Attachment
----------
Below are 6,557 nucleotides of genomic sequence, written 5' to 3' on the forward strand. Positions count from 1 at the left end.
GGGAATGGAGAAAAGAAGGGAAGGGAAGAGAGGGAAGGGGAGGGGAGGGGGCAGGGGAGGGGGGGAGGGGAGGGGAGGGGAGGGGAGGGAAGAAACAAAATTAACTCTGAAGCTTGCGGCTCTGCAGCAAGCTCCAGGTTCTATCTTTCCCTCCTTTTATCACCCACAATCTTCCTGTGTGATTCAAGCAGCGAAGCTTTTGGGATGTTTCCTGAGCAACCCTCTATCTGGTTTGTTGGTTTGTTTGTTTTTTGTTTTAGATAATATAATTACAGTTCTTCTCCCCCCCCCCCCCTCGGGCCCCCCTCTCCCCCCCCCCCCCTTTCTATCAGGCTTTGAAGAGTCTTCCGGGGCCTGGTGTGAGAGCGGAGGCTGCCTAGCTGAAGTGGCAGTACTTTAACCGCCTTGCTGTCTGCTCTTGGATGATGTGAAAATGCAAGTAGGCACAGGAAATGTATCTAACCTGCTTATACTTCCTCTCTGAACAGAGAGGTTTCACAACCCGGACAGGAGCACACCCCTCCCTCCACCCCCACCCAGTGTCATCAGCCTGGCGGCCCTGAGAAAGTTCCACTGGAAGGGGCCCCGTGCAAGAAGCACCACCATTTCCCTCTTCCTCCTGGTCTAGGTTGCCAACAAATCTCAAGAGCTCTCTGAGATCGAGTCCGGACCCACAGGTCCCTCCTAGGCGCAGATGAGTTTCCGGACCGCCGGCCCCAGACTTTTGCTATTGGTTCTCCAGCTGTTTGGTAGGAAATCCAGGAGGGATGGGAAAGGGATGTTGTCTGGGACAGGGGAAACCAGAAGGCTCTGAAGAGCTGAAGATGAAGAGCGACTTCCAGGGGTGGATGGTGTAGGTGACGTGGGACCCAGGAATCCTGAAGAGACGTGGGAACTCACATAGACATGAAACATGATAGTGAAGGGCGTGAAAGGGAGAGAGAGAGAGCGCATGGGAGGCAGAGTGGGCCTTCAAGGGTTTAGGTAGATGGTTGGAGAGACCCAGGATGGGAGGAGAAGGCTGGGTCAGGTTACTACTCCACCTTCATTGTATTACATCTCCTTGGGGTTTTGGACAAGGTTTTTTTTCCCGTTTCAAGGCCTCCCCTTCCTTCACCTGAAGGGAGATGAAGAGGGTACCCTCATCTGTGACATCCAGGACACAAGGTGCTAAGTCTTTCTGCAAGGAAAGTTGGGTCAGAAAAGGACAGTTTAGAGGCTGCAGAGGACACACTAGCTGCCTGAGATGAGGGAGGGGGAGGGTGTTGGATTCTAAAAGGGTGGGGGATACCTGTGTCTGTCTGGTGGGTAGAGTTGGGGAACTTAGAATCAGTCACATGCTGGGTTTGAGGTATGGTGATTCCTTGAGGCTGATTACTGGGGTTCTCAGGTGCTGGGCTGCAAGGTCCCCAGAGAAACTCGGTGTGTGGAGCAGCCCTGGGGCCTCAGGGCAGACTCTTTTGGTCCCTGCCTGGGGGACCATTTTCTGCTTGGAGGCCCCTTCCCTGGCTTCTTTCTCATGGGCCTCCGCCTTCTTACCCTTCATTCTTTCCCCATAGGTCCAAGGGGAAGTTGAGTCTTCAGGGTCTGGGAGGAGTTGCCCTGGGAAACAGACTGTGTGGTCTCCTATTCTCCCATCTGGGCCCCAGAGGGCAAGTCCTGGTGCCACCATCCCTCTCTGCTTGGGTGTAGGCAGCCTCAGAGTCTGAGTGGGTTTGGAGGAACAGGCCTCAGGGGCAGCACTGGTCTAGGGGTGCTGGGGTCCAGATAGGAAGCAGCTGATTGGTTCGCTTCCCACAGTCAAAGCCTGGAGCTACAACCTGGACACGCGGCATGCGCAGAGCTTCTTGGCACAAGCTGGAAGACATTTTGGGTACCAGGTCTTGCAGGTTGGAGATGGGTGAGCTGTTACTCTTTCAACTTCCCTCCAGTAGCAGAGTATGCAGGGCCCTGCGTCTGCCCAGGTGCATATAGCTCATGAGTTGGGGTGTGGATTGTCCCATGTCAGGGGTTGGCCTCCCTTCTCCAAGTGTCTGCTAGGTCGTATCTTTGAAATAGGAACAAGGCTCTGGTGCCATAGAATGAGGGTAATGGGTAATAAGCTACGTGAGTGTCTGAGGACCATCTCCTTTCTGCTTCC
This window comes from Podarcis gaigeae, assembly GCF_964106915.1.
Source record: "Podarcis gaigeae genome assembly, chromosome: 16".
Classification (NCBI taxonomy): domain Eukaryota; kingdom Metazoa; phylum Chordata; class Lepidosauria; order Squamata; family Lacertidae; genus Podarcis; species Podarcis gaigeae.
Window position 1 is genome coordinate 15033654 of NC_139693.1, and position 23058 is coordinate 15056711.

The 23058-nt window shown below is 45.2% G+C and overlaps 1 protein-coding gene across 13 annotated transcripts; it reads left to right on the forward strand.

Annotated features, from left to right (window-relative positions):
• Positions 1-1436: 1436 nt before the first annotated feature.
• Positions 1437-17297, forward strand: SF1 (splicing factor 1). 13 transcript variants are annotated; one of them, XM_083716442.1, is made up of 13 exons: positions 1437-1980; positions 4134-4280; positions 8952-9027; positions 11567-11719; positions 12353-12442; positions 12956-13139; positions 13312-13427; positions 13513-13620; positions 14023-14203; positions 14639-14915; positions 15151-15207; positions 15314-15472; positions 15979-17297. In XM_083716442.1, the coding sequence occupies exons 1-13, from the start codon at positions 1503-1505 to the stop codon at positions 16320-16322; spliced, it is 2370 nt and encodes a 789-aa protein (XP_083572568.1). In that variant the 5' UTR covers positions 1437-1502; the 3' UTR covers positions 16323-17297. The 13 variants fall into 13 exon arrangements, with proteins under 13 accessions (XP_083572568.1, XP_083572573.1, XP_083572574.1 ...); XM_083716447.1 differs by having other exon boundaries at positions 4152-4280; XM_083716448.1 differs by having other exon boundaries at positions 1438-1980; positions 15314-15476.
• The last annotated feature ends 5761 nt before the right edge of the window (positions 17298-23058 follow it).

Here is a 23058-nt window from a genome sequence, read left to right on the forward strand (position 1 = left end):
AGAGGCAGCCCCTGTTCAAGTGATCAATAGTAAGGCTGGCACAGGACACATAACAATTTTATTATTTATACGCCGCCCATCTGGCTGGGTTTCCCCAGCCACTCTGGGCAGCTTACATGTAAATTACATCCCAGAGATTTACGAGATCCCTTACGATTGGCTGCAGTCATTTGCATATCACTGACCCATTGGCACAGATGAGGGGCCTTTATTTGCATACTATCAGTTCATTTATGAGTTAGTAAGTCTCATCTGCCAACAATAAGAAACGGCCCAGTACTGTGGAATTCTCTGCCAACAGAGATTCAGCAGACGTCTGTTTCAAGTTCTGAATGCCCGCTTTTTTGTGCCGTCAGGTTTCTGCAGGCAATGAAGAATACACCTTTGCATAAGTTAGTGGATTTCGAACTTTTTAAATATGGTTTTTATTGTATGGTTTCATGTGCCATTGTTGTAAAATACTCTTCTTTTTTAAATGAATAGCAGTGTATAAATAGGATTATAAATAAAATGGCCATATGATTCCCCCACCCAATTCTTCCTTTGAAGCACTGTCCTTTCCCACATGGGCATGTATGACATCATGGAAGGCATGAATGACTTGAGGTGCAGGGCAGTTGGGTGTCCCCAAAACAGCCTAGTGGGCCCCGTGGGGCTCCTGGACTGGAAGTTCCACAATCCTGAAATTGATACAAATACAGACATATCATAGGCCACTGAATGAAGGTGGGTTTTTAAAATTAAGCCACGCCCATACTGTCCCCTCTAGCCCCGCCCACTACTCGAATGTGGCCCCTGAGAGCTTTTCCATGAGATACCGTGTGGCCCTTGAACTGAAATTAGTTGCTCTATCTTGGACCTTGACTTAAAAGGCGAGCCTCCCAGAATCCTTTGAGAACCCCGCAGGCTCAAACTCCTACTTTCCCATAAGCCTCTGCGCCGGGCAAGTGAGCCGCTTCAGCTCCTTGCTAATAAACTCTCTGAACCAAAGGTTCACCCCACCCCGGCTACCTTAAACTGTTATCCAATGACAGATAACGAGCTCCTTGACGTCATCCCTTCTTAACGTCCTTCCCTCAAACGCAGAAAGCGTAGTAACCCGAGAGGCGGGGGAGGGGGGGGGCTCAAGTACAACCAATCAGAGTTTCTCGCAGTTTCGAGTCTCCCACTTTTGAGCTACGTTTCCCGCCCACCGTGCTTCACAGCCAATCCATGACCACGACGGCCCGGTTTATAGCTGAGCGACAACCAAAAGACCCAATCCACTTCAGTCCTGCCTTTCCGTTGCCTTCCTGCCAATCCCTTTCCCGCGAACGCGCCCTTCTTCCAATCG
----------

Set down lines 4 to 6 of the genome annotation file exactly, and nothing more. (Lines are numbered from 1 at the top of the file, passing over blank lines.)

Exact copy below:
Source record: "Podarcis gaigeae genome assembly, chromosome: 16".
Classification (NCBI taxonomy): domain Eukaryota; kingdom Metazoa; phylum Chordata; class Lepidosauria; order Squamata; family Lacertidae; genus Podarcis; species Podarcis gaigeae.
Window position 1 is genome coordinate 15033654 of NC_139693.1, and position 23058 is coordinate 15056711.